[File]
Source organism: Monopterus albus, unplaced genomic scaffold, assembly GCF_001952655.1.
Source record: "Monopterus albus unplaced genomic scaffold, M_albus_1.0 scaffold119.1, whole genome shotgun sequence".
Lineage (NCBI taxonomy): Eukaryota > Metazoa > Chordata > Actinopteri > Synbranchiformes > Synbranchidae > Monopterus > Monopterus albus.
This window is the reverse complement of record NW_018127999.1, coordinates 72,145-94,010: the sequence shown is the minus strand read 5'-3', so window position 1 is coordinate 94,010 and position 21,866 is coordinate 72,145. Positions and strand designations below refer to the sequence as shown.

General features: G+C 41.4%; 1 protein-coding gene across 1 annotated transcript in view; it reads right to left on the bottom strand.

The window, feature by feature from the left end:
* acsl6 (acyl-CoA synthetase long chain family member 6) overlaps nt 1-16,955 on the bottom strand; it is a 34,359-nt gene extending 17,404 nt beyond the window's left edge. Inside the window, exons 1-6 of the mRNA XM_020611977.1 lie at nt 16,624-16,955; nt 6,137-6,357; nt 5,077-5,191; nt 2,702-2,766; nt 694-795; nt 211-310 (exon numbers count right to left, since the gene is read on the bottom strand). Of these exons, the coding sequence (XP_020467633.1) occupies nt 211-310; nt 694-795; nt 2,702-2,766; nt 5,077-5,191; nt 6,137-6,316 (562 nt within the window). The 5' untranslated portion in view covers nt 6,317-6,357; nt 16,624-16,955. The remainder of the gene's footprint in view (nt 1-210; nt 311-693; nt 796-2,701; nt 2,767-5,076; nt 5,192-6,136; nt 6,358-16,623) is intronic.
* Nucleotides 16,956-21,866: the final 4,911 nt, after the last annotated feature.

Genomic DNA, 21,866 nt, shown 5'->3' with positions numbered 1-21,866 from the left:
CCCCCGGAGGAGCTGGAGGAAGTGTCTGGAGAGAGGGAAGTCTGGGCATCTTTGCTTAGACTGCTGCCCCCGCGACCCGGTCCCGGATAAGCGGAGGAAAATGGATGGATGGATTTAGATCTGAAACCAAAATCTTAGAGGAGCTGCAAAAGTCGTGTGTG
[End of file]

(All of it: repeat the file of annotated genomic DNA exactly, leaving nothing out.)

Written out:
Source organism: Monopterus albus, unplaced genomic scaffold, assembly GCF_001952655.1.
Source record: "Monopterus albus unplaced genomic scaffold, M_albus_1.0 scaffold119.1, whole genome shotgun sequence".
Lineage (NCBI taxonomy): Eukaryota > Metazoa > Chordata > Actinopteri > Synbranchiformes > Synbranchidae > Monopterus > Monopterus albus.
This window is the reverse complement of record NW_018127999.1, coordinates 72,145-94,010: the sequence shown is the minus strand read 5'-3', so window position 1 is coordinate 94,010 and position 21,866 is coordinate 72,145. Positions and strand designations below refer to the sequence as shown.

General features: G+C 41.4%; 1 protein-coding gene across 1 annotated transcript in view; it reads right to left on the bottom strand.

The window, feature by feature from the left end:
* acsl6 (acyl-CoA synthetase long chain family member 6) overlaps nt 1-16,955 on the bottom strand; it is a 34,359-nt gene extending 17,404 nt beyond the window's left edge. Inside the window, exons 1-6 of the mRNA XM_020611977.1 lie at nt 16,624-16,955; nt 6,137-6,357; nt 5,077-5,191; nt 2,702-2,766; nt 694-795; nt 211-310 (exon numbers count right to left, since the gene is read on the bottom strand). Of these exons, the coding sequence (XP_020467633.1) occupies nt 211-310; nt 694-795; nt 2,702-2,766; nt 5,077-5,191; nt 6,137-6,316 (562 nt within the window). The 5' untranslated portion in view covers nt 6,317-6,357; nt 16,624-16,955. The remainder of the gene's footprint in view (nt 1-210; nt 311-693; nt 796-2,701; nt 2,767-5,076; nt 5,192-6,136; nt 6,358-16,623) is intronic.
* Nucleotides 16,956-21,866: the final 4,911 nt, after the last annotated feature.

Genomic DNA, 21,866 nt, shown 5'->3' with positions numbered 1-21,866 from the left:
CCCCCGGAGGAGCTGGAGGAAGTGTCTGGAGAGAGGGAAGTCTGGGCATCTTTGCTTAGACTGCTGCCCCCGCGACCCGGTCCCGGATAAGCGGAGGAAAATGGATGGATGGATTTAGATCTGAAACCAAAATCTTAGAGGAGCTGCAAAAGTCGTGTGTG